Building digital bridges: KU scientists at University of Mariupol conference

[Translate to Englisch:] Andrea Steinbach (links) und Bianca Höppner
© Christian Klenk

Like many places in Ukraine, Mariupol has endured enormous suffering and destruction caused by the Russian attack. Although the city, located in the far east of the country, was occupied by the Russians and largely destroyed, the State Technical University there has not ceased operations to this day. It continues to operate – albeit only online as a virtual university whose members have fled. Andrea Steinbach and Bianca Höppner, researchers at the Chair of Didactics of English Language and Literature at the KU, have now taken part in an international academic conference organized by Mariupol University and report on their experience.

How did it come about – two Eichstätt foreign-language didactics experts taking part in a conference at a Ukrainian university?

Andrea Steinbach: In the past, I have already had several professional encounters with the Ukrainian professor and trauma specialist Ludmila Ponomaryova in connection with lectures and training events for teachers. She forwarded me an invitation to a conference on current topics in modern translation studies, the teaching of German and Slavic languages as well as on literature in educational institutions. Scientists from Ukraine, but also from other countries, were invited. The organizers deliberately wanted to orient their university more towards the West and explicitly invited researchers in Western Europe.

Bianca Höppner: My colleague forwarded the invitation to me. I found the topic of the conference exciting. And so we decided to make a contribution in the form of a paper and a presentation. Our topic was: "Spotlight on language instruction in Germany: The journey from Translation to Mediation". It is about which role literal translation of texts on the one hand and the analogous translation of content on the other hand play in foreign language teaching. Mediation has a completely different status in Ukraine than it does here – if it is taught at all. The focus there is on classical translation.

So how did the conference go?

Steinbach: The conference was held as an online event. The university buildings in Mariupol have been destroyed and the teaching staff and students are scattered across many countries. But teaching and research continue despite the circumstances. I had a conversation with Ludmila Ponomaryova where she said: 'We have no choice. Either the university lives or it is closed down. And we love it, so we are fighting to preserve it.’ It was really impressive to see how committed our colleagues are trying to maintain normal scientific operations despite the most adverse circumstances.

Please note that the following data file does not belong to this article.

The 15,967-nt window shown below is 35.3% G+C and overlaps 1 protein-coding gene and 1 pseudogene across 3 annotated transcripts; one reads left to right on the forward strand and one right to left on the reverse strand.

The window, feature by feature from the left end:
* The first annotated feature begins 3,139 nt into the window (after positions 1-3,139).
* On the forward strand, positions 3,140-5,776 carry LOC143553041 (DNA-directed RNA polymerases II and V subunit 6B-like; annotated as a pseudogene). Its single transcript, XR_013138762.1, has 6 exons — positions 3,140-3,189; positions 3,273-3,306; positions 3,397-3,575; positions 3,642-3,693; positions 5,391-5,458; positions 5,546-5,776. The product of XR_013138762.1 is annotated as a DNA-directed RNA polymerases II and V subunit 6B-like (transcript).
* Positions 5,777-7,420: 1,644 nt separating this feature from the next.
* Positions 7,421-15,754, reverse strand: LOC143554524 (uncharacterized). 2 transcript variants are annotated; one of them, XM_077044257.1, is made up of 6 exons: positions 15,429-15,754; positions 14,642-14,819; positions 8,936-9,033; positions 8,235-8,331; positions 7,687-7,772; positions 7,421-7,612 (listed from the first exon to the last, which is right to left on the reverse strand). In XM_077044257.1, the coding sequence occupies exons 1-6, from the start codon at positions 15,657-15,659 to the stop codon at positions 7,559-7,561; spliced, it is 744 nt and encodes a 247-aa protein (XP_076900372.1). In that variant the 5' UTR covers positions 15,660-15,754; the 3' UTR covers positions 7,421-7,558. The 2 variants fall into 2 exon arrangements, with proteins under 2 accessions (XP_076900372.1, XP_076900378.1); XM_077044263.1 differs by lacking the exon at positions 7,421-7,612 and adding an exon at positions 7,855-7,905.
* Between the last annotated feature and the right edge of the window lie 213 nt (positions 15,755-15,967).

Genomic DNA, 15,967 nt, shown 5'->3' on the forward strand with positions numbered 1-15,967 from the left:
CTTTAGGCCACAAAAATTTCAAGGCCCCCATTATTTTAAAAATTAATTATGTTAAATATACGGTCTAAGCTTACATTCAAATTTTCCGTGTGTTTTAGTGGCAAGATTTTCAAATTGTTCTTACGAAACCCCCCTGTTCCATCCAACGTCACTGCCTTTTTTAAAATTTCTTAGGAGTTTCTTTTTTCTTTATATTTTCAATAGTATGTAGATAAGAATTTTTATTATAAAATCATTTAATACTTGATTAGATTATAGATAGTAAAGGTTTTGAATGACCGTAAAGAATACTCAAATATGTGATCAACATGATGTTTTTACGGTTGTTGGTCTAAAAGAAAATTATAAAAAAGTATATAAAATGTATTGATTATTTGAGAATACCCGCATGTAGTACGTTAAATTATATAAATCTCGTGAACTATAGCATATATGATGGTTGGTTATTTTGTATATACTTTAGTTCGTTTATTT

Höppner: Technical implementation of the conference was difficult at times. Due to drone attacks, participants repeatedly experienced power cuts. This meant that not all speakers were able to join in at all times and the organizers had to improvise and change the program again and again. They asked: Who is here now? Who has a stable connection? It was surprisingly uncomplicated and pragmatic. Our contribution also became a keynote at short notice. It was fascinating to see how the professional exchange and cooperation were organized despite these difficult conditions. Some participants were connected from the front line in Ukraine.

Steinbach: The participants included Ukrainian scientists as well as Polish, Czech and German scientists. The conference was planned to be multilingual. A lot of things were then held in Ukrainian, though. That was a challenge, of course. Fortunately, I have spent some time in Ukraine and understand a lot. And I speak Russian, which most Ukrainians also do. It was initially planned that everything would be translated simultaneously, but due to the difficult circumstances, the interpreter who had been announced was not present. As our topic was mediation, I had the opportunity to demonstrate mediation live by translating my colleague's part, which was presented in English, into Russian.

How was your contribution received?

Steinbach: The contribution was very well received. There were many questions after the presentation. We were delighted that this was even covered in the news on the university's website. There you can recognize our names written in German in the Ukrainian text at first glance...

Is there still an exchange after the conference?

Höppner: We would like to maintain contact and stay in touch. There have already been inquiries about training student teachers with a foreign language, particularly on the subject of translation and mediation.

Steinbach: In Ukraine, there are no separate training programs for English studies, translators and student teachers. Accordingly, colleagues are fascinated by our system, where interpreters learn at different training institutions than student teachers. We learn about each other's systems and look for intersections where we can ideally enrich each other.

(Questions by Christian Klenk)